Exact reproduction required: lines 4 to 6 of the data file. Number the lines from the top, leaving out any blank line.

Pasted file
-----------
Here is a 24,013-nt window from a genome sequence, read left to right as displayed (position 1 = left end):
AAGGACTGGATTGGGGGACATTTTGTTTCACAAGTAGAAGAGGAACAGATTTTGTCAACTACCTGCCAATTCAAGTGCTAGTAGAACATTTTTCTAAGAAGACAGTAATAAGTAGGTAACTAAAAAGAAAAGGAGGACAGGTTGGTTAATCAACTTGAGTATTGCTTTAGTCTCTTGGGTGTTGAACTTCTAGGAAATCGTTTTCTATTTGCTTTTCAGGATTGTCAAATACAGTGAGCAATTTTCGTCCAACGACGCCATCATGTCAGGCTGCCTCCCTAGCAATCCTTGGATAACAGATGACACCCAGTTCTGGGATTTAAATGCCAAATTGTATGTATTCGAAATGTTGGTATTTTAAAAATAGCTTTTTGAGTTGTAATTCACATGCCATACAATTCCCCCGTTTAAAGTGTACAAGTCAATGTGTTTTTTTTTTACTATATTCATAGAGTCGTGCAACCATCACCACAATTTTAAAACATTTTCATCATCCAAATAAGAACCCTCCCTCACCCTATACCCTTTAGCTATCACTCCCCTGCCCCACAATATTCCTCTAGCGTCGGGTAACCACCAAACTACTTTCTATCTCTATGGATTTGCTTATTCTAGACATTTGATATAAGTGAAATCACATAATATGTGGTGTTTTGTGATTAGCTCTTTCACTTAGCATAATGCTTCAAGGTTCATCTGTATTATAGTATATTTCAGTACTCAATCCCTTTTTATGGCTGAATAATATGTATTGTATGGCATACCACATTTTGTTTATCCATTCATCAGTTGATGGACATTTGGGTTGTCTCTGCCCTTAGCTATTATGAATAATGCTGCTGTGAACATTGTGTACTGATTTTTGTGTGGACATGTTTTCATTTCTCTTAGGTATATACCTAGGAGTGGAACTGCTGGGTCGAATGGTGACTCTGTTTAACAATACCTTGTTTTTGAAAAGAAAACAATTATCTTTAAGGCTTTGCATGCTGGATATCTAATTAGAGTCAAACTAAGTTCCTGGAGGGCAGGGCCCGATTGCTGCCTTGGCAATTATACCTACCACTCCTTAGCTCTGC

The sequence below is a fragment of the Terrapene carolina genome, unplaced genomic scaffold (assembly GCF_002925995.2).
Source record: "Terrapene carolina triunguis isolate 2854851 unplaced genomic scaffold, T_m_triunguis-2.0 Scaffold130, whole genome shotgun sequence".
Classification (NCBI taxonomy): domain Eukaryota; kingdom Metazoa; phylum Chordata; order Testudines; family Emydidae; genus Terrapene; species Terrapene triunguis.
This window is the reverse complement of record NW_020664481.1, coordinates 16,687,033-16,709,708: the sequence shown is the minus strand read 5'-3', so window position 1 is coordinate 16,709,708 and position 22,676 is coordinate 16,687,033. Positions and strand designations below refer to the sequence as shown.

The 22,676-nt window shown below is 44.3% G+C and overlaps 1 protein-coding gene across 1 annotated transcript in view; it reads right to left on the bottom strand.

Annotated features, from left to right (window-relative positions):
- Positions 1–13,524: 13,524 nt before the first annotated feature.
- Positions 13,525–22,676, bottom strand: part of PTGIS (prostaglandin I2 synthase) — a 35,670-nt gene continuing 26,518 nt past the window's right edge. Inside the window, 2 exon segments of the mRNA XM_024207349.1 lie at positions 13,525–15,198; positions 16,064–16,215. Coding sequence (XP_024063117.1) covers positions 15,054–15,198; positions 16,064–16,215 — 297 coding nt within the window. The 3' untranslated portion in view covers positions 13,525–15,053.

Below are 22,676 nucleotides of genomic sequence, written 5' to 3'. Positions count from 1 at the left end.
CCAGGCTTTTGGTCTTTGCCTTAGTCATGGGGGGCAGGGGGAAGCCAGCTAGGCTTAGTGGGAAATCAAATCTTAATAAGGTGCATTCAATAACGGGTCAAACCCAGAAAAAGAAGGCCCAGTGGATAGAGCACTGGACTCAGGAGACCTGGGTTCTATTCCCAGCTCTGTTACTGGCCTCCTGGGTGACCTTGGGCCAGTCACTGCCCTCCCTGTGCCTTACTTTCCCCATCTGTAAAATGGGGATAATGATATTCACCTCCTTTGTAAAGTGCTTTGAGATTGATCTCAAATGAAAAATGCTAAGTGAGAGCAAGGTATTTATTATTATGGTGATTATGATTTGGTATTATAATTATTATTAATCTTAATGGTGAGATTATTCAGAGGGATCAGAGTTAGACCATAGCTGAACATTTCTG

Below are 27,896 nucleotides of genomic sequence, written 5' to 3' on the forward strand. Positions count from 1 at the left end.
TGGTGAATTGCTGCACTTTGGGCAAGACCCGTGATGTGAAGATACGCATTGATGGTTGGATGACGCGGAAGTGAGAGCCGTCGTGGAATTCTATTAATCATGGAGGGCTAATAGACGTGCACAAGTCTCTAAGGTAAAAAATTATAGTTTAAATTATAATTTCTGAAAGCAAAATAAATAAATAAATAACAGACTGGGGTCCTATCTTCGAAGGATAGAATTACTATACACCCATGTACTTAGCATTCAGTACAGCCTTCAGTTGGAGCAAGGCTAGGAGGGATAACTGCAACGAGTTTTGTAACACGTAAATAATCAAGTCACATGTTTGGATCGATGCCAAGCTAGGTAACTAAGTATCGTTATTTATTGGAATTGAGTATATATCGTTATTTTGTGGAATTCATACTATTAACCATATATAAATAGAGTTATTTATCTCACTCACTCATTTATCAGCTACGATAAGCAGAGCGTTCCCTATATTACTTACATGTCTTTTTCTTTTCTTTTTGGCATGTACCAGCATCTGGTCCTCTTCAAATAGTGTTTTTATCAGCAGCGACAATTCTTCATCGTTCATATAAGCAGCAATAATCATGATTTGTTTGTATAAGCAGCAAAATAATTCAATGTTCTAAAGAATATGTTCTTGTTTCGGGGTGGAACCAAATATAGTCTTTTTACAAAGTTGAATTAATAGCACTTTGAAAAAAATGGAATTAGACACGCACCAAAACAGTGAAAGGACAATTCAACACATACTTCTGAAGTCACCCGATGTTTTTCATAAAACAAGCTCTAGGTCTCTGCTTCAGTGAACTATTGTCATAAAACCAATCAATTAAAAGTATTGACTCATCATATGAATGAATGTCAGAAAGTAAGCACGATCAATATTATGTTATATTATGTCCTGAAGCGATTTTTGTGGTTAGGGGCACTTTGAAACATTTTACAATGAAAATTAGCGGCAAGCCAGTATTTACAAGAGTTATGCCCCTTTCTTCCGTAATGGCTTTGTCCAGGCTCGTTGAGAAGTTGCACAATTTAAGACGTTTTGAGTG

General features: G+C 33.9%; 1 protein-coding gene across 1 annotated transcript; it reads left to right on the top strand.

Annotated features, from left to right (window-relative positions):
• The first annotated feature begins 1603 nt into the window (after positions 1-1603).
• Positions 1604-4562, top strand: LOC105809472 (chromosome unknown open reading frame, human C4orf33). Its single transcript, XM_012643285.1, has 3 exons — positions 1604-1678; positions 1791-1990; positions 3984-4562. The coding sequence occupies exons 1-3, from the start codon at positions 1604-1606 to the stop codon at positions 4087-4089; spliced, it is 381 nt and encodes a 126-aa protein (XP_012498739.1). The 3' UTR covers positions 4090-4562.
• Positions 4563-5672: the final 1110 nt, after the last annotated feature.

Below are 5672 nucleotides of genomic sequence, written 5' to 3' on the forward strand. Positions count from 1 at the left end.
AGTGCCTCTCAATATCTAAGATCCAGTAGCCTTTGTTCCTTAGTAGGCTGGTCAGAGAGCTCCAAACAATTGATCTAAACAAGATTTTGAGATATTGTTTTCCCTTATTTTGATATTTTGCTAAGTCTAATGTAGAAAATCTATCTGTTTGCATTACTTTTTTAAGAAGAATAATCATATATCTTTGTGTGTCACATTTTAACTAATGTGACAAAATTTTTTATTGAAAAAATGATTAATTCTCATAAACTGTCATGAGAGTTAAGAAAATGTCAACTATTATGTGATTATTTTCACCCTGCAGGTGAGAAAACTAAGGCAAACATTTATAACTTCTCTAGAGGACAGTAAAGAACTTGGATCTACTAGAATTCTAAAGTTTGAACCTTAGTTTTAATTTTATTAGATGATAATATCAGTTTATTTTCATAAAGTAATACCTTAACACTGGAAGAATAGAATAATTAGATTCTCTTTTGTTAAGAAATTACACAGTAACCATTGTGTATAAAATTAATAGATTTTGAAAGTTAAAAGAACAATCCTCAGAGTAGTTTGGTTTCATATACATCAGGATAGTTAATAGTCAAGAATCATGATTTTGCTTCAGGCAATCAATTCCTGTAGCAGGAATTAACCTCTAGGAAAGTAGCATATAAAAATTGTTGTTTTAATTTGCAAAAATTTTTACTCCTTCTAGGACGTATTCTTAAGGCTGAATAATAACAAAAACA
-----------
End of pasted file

Source record: "Terrapene carolina triunguis isolate 2854851 unplaced genomic scaffold, T_m_triunguis-2.0 Scaffold130, whole genome shotgun sequence".
Classification (NCBI taxonomy): domain Eukaryota; kingdom Metazoa; phylum Chordata; order Testudines; family Emydidae; genus Terrapene; species Terrapene triunguis.
This window is the reverse complement of record NW_020664481.1, coordinates 16,687,033-16,709,708: the sequence shown is the minus strand read 5'-3', so window position 1 is coordinate 16,709,708 and position 22,676 is coordinate 16,687,033. Positions and strand designations below refer to the sequence as shown.